Hugs to you all and especially Fat Charlie! Riv reminds me of him so much...

    laurie

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  15. We still love your blog. We didn't point the paw at any one doggy. We just wrote down our opinion. Doesn't make me right, just gives my thoughts on that. I've read your blog forver and always will. So please, take the I love your blog,cuz we do. OK?
    Hugs
    Sunny,Scooter&Jamie

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  16. That sure is odd. I wonder if it is an allergy. They are often worst first thing in the morning or last thing at night, because of the pollen settling. Scarlett has been reverse sneezing more the past couple of weeks too. The difficulty breathing could be making him panicky? I would try giving a Benedryl and seeing if it matters at all.

    Good luck!
    Erin, Rose, and Scarlett

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  17. Poor Fat Charlie. My first thought was a high frequency sound too. But it could be that light comes through the window differently in the fall and flashes in a way that he notices but you don't? Whatever it is I hope he is back to his self soon.

    Sue

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  18. Dear FC,

    Smooches and Licks!!

    Vee and Nearly

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  19. We hope Fat Charlie is back to his old self soon!

    Love ya lots,
    Maggie and Mitch

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  20. Tanner is now hiding under the bed yelling GO INTO THE LIGHT FAT CHARLIE!!! This is what happens when we have HBO too long, he sees horror movies he never should have. ;)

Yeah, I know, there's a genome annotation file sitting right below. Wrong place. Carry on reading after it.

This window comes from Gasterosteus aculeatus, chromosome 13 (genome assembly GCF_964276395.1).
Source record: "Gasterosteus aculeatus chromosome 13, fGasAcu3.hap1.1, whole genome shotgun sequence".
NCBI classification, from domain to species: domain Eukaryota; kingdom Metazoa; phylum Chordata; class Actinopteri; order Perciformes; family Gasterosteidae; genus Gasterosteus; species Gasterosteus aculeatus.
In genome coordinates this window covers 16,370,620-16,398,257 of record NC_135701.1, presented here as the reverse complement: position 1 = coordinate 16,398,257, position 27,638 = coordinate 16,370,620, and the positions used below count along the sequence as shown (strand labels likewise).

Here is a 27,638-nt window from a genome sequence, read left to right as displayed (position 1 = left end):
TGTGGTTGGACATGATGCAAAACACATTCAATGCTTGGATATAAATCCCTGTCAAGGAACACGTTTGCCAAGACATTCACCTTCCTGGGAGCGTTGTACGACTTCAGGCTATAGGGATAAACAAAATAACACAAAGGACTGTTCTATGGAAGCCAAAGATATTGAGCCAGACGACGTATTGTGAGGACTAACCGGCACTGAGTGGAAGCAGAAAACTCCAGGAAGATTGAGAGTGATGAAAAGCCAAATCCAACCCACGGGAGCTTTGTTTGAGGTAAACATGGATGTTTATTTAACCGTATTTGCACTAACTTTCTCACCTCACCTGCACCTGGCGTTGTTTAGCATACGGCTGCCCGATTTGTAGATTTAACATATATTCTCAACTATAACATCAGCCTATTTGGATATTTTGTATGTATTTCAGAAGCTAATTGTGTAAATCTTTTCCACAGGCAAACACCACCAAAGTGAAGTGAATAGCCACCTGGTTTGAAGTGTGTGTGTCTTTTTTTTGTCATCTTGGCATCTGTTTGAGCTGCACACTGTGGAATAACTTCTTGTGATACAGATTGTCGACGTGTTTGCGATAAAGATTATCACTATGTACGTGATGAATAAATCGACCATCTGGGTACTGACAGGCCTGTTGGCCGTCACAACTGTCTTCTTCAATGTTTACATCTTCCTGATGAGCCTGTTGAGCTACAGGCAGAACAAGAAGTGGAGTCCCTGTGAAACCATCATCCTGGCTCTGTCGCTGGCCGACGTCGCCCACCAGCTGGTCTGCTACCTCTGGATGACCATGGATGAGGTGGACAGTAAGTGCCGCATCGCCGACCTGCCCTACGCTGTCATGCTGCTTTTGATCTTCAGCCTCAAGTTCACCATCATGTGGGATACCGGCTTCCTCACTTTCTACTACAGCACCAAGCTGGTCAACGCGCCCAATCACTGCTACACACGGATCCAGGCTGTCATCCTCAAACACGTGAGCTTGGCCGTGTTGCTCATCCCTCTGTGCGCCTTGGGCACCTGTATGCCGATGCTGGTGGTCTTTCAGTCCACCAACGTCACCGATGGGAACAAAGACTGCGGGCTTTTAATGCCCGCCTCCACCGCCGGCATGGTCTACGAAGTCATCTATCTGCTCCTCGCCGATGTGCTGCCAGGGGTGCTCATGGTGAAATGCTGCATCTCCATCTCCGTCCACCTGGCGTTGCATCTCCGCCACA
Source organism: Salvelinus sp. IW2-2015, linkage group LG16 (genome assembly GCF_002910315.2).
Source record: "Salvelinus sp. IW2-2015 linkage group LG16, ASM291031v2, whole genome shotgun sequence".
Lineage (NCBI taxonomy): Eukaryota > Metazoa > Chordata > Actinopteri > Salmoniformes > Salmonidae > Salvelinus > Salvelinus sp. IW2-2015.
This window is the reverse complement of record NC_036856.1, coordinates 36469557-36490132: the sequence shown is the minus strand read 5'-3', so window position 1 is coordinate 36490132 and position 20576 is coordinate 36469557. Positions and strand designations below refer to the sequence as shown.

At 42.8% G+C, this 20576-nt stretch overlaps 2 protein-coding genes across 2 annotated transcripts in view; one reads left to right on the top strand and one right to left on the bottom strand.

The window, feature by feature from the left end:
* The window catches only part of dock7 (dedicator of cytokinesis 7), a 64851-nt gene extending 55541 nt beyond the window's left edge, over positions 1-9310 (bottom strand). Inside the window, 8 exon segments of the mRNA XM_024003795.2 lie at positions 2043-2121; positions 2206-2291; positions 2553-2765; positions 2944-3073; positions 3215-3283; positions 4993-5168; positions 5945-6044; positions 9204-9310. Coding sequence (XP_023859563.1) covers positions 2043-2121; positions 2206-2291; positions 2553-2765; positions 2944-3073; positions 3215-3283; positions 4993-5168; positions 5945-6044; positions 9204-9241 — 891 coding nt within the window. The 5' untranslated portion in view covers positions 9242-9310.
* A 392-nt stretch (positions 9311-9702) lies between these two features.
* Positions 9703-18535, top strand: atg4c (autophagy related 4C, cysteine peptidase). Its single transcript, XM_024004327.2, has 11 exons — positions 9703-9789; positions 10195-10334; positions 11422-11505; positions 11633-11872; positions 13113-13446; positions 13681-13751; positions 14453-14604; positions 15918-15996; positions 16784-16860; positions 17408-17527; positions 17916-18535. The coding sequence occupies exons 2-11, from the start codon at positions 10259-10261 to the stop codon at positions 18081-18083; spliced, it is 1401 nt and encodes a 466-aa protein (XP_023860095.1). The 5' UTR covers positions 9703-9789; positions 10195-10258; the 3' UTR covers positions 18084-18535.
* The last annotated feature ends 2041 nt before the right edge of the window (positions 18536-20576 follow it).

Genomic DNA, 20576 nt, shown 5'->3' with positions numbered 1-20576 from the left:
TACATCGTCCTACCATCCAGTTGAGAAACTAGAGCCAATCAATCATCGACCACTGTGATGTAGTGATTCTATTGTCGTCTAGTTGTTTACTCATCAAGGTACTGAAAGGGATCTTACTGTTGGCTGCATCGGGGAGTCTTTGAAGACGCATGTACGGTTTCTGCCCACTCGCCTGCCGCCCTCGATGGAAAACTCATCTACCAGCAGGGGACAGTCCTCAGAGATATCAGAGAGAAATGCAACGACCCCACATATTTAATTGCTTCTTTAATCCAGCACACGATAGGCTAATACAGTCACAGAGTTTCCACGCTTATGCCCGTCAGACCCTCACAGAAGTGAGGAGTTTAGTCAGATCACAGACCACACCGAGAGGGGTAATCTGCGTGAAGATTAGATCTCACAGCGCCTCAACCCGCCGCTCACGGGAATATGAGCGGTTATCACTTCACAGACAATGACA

But in all seriousness, we are sending calming and confident vibes to to you buddy. Feel better, fall can't go on forever.

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  21. Hope he doesn't take the full 6 weeks and starts adjusting earlier. My only additional thought is that maybe it's the light. No, not for him to go into, but light hitting the windows or reflections.

    I know that Fling had some odd reactions several years ago when I realized that her vision acuity was shifting. It was back when she was a youngster, only 10 1/2 years old. We were at agility class and she was refusing the A-Frame which was always her favorite obstacle. It was getting towards twilight and the lights had just come on. I went around the other side, and she happily went up and over. That's when I realized it was a vision issue and some dulling of her night vision. So no, she didn't go into the light, she had to start from that side... (Stop groaning, you KNEW I was going to say that)

    George

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  22. Oh no.....here is our 2 cents and it ain't worth much......
    *Mommy had an Italian Greyhound once and he hated Sept. - October in Arizona because it rained so much.* They lived in the low desert but when it rained he freaked, wouldn't eat, jumped out of screened in windows if mommy was on the other side OR run off when taken outside to go potty to look for mommy if she was gone. Mommy and daddy would wrap him up in his own blankie and carry him like a baby. Not only that...he went everywhere they went and was NEVER left alone. He was well loved. That was about 16 years ago...he was a rescue dog. See just our 2 cents. Every doggy is different.
    I wish they would wrap me in a blankie and take ME everywhere. sheesh.
    Willow